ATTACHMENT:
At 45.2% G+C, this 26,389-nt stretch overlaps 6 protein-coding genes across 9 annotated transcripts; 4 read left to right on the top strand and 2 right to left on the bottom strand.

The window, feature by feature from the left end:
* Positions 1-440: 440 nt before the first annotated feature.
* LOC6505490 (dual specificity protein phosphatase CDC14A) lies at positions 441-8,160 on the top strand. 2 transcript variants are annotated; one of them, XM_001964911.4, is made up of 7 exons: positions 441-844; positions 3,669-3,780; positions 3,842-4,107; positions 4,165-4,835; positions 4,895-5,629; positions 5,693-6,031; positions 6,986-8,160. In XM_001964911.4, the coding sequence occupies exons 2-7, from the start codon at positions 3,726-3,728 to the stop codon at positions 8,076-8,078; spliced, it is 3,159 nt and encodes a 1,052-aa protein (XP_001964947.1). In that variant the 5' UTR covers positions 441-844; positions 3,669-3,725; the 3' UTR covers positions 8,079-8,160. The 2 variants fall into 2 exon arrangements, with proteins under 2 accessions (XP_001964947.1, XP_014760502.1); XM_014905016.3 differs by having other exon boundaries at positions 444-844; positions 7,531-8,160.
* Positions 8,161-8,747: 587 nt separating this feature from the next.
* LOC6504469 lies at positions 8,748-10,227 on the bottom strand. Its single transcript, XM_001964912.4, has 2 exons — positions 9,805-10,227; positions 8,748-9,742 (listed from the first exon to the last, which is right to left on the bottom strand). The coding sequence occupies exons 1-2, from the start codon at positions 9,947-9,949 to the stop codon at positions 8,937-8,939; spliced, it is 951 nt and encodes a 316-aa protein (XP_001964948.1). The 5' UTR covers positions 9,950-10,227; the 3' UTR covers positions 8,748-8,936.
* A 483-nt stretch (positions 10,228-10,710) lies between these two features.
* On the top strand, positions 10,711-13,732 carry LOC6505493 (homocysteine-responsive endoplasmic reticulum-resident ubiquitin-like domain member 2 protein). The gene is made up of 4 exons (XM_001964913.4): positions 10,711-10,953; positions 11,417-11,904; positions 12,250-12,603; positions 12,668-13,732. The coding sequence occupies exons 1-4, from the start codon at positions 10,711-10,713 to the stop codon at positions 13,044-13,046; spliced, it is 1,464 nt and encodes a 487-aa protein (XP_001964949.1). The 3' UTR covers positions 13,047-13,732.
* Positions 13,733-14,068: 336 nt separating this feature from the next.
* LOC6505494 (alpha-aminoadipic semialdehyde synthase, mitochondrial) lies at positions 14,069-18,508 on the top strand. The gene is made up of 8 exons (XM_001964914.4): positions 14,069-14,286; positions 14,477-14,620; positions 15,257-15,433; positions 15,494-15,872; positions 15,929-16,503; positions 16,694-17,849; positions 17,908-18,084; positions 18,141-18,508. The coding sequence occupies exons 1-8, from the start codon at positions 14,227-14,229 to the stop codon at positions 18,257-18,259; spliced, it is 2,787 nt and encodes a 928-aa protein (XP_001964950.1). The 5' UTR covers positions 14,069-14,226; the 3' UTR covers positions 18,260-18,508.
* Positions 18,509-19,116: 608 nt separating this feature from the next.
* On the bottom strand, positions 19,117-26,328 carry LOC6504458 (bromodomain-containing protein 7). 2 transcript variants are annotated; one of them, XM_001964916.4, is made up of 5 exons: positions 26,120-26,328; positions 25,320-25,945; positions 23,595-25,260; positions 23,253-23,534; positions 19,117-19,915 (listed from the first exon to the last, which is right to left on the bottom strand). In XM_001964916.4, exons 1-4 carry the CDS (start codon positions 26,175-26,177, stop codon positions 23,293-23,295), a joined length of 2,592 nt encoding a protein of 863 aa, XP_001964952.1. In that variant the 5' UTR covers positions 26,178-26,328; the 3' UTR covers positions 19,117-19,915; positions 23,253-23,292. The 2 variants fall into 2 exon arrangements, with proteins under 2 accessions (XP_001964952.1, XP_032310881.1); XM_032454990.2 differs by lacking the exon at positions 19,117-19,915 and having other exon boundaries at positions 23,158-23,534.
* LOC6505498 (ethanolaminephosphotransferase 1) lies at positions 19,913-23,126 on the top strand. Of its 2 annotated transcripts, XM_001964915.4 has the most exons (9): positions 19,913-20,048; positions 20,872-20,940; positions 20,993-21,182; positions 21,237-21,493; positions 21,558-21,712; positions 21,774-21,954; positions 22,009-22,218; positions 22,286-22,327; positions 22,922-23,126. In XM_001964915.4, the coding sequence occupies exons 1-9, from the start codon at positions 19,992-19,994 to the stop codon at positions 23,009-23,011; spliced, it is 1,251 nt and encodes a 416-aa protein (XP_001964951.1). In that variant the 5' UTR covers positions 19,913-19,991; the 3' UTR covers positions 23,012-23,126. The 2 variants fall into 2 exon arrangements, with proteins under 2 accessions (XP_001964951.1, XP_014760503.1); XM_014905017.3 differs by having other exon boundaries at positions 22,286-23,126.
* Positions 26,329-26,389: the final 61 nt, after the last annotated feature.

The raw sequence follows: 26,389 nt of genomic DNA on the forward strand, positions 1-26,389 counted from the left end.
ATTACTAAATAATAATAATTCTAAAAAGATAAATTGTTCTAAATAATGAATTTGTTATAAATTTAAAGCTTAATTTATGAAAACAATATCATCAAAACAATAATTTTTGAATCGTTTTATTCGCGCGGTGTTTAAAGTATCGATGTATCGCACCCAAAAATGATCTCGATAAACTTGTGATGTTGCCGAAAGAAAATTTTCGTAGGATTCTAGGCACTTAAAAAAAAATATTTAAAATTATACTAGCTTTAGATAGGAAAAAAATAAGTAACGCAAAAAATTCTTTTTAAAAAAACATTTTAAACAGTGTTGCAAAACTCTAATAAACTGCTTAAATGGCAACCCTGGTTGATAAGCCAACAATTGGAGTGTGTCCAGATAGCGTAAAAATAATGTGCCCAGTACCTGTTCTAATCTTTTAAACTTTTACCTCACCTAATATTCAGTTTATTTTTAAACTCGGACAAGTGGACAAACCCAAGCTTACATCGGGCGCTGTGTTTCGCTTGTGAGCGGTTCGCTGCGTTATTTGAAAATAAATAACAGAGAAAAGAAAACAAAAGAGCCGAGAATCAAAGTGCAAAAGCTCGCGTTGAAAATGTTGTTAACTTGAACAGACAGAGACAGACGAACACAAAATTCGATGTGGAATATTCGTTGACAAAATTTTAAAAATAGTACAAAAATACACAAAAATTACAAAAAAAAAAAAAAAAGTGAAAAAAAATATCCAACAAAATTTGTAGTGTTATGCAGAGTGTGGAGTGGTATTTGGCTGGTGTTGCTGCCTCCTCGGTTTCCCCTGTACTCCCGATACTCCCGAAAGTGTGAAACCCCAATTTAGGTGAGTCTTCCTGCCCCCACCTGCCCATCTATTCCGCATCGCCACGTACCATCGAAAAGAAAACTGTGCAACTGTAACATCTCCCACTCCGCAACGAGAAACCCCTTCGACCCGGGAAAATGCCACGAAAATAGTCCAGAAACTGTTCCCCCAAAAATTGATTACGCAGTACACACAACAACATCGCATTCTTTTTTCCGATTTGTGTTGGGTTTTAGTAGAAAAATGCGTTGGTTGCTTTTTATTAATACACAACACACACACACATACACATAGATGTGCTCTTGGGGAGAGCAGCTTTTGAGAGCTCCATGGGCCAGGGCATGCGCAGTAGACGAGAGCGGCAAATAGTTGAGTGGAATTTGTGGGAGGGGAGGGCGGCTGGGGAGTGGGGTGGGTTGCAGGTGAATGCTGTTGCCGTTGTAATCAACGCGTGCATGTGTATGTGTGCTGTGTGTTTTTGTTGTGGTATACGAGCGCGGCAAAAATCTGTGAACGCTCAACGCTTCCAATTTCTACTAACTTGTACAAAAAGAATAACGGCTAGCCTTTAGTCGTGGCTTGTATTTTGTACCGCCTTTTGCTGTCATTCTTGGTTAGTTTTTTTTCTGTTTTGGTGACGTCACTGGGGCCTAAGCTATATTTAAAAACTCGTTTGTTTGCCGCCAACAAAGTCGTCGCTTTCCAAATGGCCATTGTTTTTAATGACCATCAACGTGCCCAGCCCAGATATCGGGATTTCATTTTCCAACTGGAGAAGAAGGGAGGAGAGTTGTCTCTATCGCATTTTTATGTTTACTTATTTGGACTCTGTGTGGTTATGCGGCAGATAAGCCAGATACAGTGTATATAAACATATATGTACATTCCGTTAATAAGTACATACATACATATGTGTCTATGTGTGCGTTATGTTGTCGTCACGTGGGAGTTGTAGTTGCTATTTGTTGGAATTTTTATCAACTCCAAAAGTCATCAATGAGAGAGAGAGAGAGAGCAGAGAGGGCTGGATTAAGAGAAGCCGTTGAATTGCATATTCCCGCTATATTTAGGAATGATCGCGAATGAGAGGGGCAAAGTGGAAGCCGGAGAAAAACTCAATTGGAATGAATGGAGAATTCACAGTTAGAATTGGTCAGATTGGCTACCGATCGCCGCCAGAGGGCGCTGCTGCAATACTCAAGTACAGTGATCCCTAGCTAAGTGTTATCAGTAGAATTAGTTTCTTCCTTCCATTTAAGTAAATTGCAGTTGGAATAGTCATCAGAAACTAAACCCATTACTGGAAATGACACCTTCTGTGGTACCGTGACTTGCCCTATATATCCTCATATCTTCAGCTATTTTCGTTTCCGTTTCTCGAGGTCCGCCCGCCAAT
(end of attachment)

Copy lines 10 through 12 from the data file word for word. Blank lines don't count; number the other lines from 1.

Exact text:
* LOC6505494 (alpha-aminoadipic semialdehyde synthase, mitochondrial) lies at positions 14,069-18,508 on the top strand. The gene is made up of 8 exons (XM_001964914.4): positions 14,069-14,286; positions 14,477-14,620; positions 15,257-15,433; positions 15,494-15,872; positions 15,929-16,503; positions 16,694-17,849; positions 17,908-18,084; positions 18,141-18,508. The coding sequence occupies exons 1-8, from the start codon at positions 14,227-14,229 to the stop codon at positions 18,257-18,259; spliced, it is 2,787 nt and encodes a 928-aa protein (XP_001964950.1). The 5' UTR covers positions 14,069-14,226; the 3' UTR covers positions 18,260-18,508.
* Positions 18,509-19,116: 608 nt separating this feature from the next.
* On the bottom strand, positions 19,117-26,328 carry LOC6504458 (bromodomain-containing protein 7). 2 transcript variants are annotated; one of them, XM_001964916.4, is made up of 5 exons: positions 26,120-26,328; positions 25,320-25,945; positions 23,595-25,260; positions 23,253-23,534; positions 19,117-19,915 (listed from the first exon to the last, which is right to left on the bottom strand). In XM_001964916.4, exons 1-4 carry the CDS (start codon positions 26,175-26,177, stop codon positions 23,293-23,295), a joined length of 2,592 nt encoding a protein of 863 aa, XP_001964952.1. In that variant the 5' UTR covers positions 26,178-26,328; the 3' UTR covers positions 19,117-19,915; positions 23,253-23,292. The 2 variants fall into 2 exon arrangements, with proteins under 2 accessions (XP_001964952.1, XP_032310881.1); XM_032454990.2 differs by lacking the exon at positions 19,117-19,915 and having other exon boundaries at positions 23,158-23,534.